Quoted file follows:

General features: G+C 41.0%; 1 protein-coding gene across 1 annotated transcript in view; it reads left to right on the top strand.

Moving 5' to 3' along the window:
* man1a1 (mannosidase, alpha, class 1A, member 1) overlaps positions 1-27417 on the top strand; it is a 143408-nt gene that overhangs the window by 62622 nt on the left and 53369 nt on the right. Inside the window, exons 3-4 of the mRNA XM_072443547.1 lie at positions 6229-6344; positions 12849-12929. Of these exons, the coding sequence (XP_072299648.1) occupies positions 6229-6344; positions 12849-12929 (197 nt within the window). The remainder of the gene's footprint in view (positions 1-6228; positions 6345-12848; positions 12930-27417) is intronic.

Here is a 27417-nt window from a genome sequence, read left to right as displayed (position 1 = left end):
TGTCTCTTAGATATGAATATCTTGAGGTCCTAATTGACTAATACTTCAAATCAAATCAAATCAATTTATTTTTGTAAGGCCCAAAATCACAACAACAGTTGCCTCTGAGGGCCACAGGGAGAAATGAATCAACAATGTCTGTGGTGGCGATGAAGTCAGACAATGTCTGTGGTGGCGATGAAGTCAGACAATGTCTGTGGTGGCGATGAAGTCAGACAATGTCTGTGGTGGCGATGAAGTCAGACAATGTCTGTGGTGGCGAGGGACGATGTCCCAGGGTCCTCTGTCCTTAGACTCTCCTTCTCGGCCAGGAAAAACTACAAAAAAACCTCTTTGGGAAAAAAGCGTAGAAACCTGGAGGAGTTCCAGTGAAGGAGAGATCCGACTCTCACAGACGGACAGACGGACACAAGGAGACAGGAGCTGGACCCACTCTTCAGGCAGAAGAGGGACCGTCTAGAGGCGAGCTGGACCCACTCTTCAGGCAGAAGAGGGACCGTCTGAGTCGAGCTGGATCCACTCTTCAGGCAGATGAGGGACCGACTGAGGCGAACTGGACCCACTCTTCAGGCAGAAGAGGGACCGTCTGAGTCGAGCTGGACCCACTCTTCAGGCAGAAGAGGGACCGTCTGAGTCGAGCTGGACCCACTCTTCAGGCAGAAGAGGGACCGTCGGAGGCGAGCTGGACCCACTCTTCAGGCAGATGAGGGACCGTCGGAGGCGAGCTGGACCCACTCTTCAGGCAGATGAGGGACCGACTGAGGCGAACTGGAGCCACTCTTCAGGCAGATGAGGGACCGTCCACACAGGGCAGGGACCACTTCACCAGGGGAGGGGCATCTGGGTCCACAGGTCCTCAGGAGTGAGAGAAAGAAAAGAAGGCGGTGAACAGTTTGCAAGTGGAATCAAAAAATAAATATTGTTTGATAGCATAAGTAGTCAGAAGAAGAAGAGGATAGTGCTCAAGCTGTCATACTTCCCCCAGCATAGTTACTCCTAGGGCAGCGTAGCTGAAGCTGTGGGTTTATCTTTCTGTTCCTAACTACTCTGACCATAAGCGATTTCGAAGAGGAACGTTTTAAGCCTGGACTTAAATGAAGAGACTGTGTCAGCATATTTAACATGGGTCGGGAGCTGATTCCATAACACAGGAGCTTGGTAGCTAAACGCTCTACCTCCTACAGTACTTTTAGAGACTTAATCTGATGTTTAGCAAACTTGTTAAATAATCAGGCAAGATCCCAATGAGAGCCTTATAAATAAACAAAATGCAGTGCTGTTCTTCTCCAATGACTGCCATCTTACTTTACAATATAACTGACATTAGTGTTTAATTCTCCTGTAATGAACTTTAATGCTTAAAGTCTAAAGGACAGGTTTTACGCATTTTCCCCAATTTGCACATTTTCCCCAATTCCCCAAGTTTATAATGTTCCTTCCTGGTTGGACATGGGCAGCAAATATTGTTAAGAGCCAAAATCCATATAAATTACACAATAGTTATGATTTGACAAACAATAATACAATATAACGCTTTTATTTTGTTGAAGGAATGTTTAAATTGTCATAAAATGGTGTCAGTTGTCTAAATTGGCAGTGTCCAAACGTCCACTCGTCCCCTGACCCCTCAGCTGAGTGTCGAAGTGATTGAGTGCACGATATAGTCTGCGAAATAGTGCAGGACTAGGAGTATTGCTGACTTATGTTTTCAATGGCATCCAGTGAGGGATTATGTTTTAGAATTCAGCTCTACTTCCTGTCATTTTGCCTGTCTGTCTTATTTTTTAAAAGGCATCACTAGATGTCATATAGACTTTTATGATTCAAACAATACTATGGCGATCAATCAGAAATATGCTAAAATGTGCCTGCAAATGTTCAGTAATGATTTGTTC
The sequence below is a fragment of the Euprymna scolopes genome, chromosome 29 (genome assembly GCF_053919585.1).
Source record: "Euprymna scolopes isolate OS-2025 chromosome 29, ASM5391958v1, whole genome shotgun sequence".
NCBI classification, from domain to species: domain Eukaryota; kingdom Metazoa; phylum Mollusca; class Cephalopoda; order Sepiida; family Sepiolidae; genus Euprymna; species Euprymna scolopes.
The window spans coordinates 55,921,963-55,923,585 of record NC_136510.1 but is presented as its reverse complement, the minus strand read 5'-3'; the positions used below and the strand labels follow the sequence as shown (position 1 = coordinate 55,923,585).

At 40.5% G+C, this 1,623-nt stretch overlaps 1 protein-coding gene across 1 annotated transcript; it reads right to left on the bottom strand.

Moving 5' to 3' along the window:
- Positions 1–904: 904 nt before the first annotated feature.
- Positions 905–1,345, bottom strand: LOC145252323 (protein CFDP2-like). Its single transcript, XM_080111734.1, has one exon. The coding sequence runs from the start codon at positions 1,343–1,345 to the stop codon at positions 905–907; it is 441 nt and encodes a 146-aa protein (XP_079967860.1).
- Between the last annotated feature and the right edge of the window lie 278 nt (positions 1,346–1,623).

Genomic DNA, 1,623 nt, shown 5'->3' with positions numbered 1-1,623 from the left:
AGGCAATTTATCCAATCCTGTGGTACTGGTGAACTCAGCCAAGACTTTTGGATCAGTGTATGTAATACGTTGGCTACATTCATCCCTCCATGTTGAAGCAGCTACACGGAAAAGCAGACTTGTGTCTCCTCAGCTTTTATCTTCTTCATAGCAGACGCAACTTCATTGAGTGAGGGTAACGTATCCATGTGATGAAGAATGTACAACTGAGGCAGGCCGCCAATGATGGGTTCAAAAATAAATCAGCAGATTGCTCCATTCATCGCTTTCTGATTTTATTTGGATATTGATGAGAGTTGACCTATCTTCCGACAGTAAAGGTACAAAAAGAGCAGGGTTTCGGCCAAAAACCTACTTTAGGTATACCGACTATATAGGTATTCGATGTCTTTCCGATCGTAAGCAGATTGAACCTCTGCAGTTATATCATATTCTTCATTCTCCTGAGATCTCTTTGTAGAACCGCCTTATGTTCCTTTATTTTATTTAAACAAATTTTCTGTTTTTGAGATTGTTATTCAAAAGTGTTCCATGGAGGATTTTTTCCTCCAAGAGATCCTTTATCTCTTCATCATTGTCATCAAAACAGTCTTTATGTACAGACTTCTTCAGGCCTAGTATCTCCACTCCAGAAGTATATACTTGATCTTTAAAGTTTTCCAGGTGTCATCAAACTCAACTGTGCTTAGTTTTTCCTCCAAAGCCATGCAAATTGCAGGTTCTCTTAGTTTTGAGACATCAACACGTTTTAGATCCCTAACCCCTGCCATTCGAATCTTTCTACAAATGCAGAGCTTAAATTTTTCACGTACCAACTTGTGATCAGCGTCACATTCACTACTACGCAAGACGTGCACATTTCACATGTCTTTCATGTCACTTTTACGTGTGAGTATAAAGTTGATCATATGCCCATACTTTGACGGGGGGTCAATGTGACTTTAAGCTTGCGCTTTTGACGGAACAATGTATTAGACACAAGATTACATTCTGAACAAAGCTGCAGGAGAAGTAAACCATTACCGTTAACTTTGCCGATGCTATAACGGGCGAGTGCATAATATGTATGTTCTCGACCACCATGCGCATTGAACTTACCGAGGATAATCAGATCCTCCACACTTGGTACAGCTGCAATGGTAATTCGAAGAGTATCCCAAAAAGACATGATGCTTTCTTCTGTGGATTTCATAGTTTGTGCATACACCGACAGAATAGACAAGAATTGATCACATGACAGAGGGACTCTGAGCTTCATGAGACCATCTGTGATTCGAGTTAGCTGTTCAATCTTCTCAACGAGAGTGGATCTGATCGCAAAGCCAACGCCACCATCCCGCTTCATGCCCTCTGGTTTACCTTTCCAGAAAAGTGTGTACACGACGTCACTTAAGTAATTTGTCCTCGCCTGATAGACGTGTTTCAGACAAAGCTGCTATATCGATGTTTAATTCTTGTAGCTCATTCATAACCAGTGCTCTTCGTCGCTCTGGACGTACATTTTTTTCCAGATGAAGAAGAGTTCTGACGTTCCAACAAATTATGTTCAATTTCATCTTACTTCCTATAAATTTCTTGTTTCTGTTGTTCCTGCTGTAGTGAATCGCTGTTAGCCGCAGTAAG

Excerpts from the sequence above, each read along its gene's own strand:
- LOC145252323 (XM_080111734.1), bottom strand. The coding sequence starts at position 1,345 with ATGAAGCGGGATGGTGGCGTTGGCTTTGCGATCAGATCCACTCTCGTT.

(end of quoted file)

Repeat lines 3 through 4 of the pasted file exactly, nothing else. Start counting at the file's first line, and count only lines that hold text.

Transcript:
* man1a1 (mannosidase, alpha, class 1A, member 1) overlaps positions 1-27417 on the top strand; it is a 143408-nt gene that overhangs the window by 62622 nt on the left and 53369 nt on the right. Inside the window, exons 3-4 of the mRNA XM_072443547.1 lie at positions 6229-6344; positions 12849-12929. Of these exons, the coding sequence (XP_072299648.1) occupies positions 6229-6344; positions 12849-12929 (197 nt within the window). The remainder of the gene's footprint in view (positions 1-6228; positions 6345-12848; positions 12930-27417) is intronic.

Here is a 27417-nt window from a genome sequence, read left to right as displayed (position 1 = left end):